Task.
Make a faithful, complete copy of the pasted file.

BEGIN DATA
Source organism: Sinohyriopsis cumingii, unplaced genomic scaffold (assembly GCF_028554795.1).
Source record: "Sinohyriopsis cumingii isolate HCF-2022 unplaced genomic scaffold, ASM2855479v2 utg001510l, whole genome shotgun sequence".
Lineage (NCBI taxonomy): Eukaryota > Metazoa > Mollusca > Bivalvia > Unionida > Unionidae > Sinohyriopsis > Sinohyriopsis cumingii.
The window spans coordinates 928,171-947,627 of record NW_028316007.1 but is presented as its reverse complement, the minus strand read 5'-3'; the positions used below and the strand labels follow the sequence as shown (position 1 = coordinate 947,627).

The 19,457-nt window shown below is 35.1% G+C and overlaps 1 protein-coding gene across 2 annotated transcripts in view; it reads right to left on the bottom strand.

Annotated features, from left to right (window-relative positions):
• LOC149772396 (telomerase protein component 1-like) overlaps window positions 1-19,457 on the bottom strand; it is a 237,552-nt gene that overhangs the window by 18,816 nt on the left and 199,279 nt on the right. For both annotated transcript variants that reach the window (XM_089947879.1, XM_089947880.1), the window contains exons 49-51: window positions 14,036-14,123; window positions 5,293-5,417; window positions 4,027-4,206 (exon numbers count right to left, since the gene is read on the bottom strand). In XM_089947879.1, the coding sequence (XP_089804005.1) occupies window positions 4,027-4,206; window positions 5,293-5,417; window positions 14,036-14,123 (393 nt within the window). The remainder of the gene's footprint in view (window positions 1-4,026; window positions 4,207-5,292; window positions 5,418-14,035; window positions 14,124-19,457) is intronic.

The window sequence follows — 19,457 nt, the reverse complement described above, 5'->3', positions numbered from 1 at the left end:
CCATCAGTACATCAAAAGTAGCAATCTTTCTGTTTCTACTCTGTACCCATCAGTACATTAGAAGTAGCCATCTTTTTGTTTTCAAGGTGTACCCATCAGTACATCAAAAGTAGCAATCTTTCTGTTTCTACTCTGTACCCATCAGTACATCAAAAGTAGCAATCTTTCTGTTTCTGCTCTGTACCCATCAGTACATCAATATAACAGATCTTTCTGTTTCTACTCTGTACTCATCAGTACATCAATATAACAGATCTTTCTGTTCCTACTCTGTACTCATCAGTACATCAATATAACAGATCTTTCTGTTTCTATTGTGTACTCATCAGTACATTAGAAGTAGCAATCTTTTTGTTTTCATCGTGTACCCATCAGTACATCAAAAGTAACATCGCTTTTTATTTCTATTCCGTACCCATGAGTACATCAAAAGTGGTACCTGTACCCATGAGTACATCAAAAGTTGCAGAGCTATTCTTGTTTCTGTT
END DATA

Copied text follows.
Source organism: Sinohyriopsis cumingii, unplaced genomic scaffold (assembly GCF_028554795.1).
Source record: "Sinohyriopsis cumingii isolate HCF-2022 unplaced genomic scaffold, ASM2855479v2 utg001510l, whole genome shotgun sequence".
Lineage (NCBI taxonomy): Eukaryota > Metazoa > Mollusca > Bivalvia > Unionida > Unionidae > Sinohyriopsis > Sinohyriopsis cumingii.
The window spans coordinates 928,171-947,627 of record NW_028316007.1 but is presented as its reverse complement, the minus strand read 5'-3'; the positions used below and the strand labels follow the sequence as shown (position 1 = coordinate 947,627).

The 19,457-nt window shown below is 35.1% G+C and overlaps 1 protein-coding gene across 2 annotated transcripts in view; it reads right to left on the bottom strand.

Annotated features, from left to right (window-relative positions):
• LOC149772396 (telomerase protein component 1-like) overlaps window positions 1-19,457 on the bottom strand; it is a 237,552-nt gene that overhangs the window by 18,816 nt on the left and 199,279 nt on the right. For both annotated transcript variants that reach the window (XM_089947879.1, XM_089947880.1), the window contains exons 49-51: window positions 14,036-14,123; window positions 5,293-5,417; window positions 4,027-4,206 (exon numbers count right to left, since the gene is read on the bottom strand). In XM_089947879.1, the coding sequence (XP_089804005.1) occupies window positions 4,027-4,206; window positions 5,293-5,417; window positions 14,036-14,123 (393 nt within the window). The remainder of the gene's footprint in view (window positions 1-4,026; window positions 4,207-5,292; window positions 5,418-14,035; window positions 14,124-19,457) is intronic.

The window sequence follows — 19,457 nt, the reverse complement described above, 5'->3', positions numbered from 1 at the left end:
CCATCAGTACATCAAAAGTAGCAATCTTTCTGTTTCTACTCTGTACCCATCAGTACATTAGAAGTAGCCATCTTTTTGTTTTCAAGGTGTACCCATCAGTACATCAAAAGTAGCAATCTTTCTGTTTCTACTCTGTACCCATCAGTACATCAAAAGTAGCAATCTTTCTGTTTCTGCTCTGTACCCATCAGTACATCAATATAACAGATCTTTCTGTTTCTACTCTGTACTCATCAGTACATCAATATAACAGATCTTTCTGTTCCTACTCTGTACTCATCAGTACATCAATATAACAGATCTTTCTGTTTCTATTGTGTACTCATCAGTACATTAGAAGTAGCAATCTTTTTGTTTTCATCGTGTACCCATCAGTACATCAAAAGTAACATCGCTTTTTATTTCTATTCCGTACCCATGAGTACATCAAAAGTGGTACCTGTACCCATGAGTACATCAAAAGTTGCAGAGCTATTCTTGTTTCTGTT